Summertime is here! As our kids turn to wading pools, swimming pools and creeks to cool down this hot summer, it’s the right time to consider the dangers; specifically, the threat of drowning, and understanding the missed indicators of danger to your child. Drowning is thought to be a loud, noisy, splashy moment; in reality, most drownings are quiet and sudden.
Understandably, drowning is something we worry about, but also believe we can prevent with casual supervision. But statistically speaking, children younger than one-year-old are more likely to drown at home. Without the proper training, it’s not easy for a parent to recognize the signs that their child is in trouble. A splashing, playful kid can look just as in danger as one in trouble if you can’t read the signs.
The signs that a child is drowning are mostly about their posture in the water and are very subtle. They can happen right in front of people who don’t know what to look for. Here are the common signs of a child in water distress:
- Gasping — children with clear lungs can speak as they swim; a gasping child may be taking on water and struggling for breath.
- Mouth — if your child’s mouth is at water level, that can be an indication that the child is having trouble keeping their head above water. If your child’s mouth is hovering at the water level, your child may be in need of rescue.
- Arms — if a child’s arms are out to the side, it’s an indication that they aren’t actively trying to swim. If the arms seem to flap like wings, it may be an attempt to signal for help that is being thwarted by the water overtaking them.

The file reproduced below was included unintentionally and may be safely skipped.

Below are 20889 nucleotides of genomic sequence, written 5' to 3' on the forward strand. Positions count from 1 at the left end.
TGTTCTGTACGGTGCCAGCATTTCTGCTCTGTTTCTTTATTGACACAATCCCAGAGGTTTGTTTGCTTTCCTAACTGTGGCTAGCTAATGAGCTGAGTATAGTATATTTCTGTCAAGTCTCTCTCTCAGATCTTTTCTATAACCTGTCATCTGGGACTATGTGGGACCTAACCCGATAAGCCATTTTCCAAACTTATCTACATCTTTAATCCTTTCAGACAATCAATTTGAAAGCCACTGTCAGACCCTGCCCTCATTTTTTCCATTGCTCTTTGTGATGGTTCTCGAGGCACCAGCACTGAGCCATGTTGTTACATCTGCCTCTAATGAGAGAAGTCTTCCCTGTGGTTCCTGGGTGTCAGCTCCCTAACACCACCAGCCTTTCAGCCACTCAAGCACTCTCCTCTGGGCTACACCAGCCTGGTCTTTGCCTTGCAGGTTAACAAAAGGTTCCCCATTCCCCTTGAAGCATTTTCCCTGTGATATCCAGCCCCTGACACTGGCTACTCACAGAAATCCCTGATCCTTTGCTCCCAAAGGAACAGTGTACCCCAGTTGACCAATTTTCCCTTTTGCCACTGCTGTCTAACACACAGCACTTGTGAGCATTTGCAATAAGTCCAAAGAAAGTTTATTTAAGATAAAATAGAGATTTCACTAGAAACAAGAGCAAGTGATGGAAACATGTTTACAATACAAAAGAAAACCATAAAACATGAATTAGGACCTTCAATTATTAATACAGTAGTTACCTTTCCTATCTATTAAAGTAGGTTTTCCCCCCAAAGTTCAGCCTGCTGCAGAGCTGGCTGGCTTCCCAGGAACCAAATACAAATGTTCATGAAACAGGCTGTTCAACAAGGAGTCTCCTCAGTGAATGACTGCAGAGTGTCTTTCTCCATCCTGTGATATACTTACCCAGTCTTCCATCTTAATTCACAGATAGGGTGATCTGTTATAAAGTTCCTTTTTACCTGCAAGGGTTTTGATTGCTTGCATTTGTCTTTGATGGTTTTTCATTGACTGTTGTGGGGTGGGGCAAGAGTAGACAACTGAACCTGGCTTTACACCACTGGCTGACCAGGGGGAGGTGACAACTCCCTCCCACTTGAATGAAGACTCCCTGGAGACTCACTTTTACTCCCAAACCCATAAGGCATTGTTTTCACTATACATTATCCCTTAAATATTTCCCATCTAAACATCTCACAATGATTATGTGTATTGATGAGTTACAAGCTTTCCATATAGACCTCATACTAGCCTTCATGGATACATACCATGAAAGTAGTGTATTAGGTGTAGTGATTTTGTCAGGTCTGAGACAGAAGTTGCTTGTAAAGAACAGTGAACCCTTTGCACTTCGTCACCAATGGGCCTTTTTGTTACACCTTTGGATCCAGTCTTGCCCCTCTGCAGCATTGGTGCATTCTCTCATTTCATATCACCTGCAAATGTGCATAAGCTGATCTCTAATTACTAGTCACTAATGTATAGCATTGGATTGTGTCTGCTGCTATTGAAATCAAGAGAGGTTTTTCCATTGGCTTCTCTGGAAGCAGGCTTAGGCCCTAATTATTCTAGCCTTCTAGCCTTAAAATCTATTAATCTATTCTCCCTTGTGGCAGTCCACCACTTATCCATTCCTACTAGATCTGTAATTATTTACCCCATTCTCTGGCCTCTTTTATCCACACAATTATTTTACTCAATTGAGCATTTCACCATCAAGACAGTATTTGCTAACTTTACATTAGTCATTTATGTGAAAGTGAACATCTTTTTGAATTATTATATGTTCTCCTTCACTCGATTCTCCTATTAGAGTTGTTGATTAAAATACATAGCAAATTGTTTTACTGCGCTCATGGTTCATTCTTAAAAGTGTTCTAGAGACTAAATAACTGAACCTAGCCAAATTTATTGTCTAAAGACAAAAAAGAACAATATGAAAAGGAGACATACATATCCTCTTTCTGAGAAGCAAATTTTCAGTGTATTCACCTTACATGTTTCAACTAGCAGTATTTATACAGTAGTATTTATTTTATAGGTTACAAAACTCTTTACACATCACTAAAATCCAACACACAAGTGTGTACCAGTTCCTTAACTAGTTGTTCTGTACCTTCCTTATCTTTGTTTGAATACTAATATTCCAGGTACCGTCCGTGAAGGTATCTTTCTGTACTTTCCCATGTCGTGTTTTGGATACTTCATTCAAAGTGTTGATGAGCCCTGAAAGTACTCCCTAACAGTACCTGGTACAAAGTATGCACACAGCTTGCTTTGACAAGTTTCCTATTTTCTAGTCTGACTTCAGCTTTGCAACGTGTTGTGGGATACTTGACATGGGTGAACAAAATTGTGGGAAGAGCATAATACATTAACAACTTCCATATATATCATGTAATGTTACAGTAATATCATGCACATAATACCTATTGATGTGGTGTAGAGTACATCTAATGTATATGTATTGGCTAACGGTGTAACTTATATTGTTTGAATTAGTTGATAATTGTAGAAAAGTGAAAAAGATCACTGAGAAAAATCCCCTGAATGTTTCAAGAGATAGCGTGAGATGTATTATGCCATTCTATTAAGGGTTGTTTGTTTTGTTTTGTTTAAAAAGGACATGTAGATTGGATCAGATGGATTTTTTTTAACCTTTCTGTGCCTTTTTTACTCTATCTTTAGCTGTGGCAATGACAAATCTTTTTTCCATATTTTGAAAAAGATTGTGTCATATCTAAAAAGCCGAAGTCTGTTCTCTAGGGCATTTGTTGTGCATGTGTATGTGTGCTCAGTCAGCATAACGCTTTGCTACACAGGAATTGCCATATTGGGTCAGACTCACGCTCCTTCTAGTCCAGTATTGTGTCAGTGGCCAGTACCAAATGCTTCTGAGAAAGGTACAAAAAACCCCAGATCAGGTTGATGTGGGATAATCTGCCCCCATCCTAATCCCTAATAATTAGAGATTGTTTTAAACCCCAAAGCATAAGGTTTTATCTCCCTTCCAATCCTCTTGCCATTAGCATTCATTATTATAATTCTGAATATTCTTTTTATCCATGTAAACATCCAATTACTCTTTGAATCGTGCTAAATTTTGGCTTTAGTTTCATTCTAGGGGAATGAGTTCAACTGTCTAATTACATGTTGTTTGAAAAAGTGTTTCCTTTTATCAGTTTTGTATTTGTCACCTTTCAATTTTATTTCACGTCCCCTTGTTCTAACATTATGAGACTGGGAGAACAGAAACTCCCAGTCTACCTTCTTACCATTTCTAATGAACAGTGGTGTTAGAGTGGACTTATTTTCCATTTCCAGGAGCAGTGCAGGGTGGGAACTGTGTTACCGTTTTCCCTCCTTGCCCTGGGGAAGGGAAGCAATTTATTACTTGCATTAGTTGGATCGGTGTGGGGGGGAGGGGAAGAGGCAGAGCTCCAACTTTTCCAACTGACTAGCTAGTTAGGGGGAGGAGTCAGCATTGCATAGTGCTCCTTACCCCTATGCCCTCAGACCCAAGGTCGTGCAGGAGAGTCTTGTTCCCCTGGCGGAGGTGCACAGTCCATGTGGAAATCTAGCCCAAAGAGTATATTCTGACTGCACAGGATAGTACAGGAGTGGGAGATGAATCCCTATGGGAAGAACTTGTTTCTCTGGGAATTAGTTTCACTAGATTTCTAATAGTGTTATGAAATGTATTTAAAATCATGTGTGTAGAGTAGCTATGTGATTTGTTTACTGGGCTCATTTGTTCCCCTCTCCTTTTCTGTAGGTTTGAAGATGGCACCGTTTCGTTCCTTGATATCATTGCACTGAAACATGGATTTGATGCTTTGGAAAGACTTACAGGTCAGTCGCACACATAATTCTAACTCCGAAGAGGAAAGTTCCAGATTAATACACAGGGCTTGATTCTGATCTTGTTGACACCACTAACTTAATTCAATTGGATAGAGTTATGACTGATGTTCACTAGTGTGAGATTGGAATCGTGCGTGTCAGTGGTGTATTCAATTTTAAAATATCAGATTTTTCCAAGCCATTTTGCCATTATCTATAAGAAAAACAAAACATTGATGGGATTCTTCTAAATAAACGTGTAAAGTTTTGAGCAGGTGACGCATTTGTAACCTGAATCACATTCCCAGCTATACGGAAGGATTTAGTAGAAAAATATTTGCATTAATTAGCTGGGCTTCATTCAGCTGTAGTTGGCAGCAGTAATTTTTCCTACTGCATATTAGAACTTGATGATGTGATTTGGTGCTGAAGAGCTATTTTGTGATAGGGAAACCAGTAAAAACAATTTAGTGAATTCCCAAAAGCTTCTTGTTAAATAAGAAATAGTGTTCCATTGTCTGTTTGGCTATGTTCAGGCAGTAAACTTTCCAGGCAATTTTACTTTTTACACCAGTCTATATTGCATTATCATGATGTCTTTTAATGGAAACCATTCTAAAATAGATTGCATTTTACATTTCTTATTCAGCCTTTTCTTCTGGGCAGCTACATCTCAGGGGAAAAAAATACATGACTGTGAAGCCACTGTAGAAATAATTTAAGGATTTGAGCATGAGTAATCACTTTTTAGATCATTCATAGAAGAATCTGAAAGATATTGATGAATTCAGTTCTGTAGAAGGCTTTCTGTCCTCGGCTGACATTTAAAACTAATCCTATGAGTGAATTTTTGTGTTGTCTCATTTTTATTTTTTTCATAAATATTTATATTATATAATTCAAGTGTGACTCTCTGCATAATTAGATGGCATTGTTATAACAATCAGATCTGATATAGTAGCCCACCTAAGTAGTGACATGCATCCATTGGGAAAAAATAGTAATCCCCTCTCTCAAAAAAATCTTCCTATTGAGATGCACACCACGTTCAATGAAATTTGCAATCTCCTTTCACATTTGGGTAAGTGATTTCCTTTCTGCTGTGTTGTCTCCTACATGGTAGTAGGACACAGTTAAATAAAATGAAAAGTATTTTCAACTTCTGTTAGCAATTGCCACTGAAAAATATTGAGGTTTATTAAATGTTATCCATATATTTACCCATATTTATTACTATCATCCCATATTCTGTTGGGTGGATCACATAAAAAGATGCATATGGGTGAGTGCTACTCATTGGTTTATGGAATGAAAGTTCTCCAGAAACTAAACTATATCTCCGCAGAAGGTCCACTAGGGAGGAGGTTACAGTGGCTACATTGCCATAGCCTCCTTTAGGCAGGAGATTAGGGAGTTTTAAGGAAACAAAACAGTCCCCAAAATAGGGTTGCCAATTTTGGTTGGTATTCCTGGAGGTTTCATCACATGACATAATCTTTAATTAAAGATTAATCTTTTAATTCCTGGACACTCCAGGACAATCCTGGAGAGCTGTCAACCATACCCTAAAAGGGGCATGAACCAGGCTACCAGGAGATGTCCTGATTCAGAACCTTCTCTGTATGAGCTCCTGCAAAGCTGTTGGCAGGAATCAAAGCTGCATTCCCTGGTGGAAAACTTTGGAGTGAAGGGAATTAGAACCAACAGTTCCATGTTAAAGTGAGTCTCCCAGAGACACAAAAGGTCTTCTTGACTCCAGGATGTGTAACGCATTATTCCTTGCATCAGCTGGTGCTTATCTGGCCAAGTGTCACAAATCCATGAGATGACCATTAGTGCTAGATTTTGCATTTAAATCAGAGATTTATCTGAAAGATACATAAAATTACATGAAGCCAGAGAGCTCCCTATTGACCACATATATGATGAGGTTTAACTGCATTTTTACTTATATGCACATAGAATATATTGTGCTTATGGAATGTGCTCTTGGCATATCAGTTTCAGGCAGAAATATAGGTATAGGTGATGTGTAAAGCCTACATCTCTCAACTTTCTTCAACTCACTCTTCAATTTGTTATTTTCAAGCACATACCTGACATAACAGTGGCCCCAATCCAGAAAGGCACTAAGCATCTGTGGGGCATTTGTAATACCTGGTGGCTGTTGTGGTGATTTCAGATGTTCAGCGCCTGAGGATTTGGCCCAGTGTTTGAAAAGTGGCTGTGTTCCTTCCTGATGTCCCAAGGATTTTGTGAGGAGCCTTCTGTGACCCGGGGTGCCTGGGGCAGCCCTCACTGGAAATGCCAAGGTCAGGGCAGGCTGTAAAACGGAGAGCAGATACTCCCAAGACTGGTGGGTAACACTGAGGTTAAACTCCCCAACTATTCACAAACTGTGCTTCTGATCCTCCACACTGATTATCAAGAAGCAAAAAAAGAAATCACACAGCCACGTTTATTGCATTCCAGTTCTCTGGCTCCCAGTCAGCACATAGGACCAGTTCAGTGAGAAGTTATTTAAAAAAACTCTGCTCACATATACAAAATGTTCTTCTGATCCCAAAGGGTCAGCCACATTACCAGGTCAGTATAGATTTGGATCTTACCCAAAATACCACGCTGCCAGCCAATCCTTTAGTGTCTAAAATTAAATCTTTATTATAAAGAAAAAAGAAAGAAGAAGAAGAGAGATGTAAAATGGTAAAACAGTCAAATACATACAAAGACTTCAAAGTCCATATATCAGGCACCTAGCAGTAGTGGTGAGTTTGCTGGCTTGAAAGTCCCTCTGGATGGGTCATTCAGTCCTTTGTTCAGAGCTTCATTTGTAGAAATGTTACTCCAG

- Head — when a child’s head is tilted back as opposed to level, that’s a possible sign they may be in trouble and taking on water. Equally, it can just be floating– if the child is active, they are likely okay; if they are still with a tilted-back head, they may need assistance.
- Vertical — if your child is vertical in the water, there isn’t enough motion to suggest they are in control of their swimming and may be in trouble.
A child with a vertical body with arms out to the side and a mouth at the water line is definitely in need of assistance. There are also dangers that can come after a swim: dry drowning and secondary drowning.
Dry drowning means that you can drown far from any body of water. You can drown in a gulp of water that causes your child’s vocal chords to constrict. Water never reaches the lungs, but neither does the oxygen they need to survive.
Secondary drowning is when water does get into the lungs, and takes up residence, leading to fluid build up and death. A child saved from drowning in a body of water can still go to sleep and later drown in their own fluids.
We can never provide absolute safety where swimming is concerned. Swimming with trained lifeguards on duty is the safest way to take your child swimming. As parents, we need to have awareness and vigilance, and teach our friends and kids to look out for each other, too. Please feel free to pass this blog on to all of your friends with kids who enjoy swimming! We want this summer to be safe for you and your kids.
If you’d like to discuss a place at Creekside Kids for your kids, we’d like to invite you to click this embedded link to schedule an appointment. Let’s get to know each other! Like us on Facebook to follow our stories for news and updates. We’re located at 1201 W Cheyenne Road, Colorado Springs, CO 80906, and we can be reached at (719) 635-9111. Our new hours of operation are 6:45 am until 5:45 pm, Monday through Friday.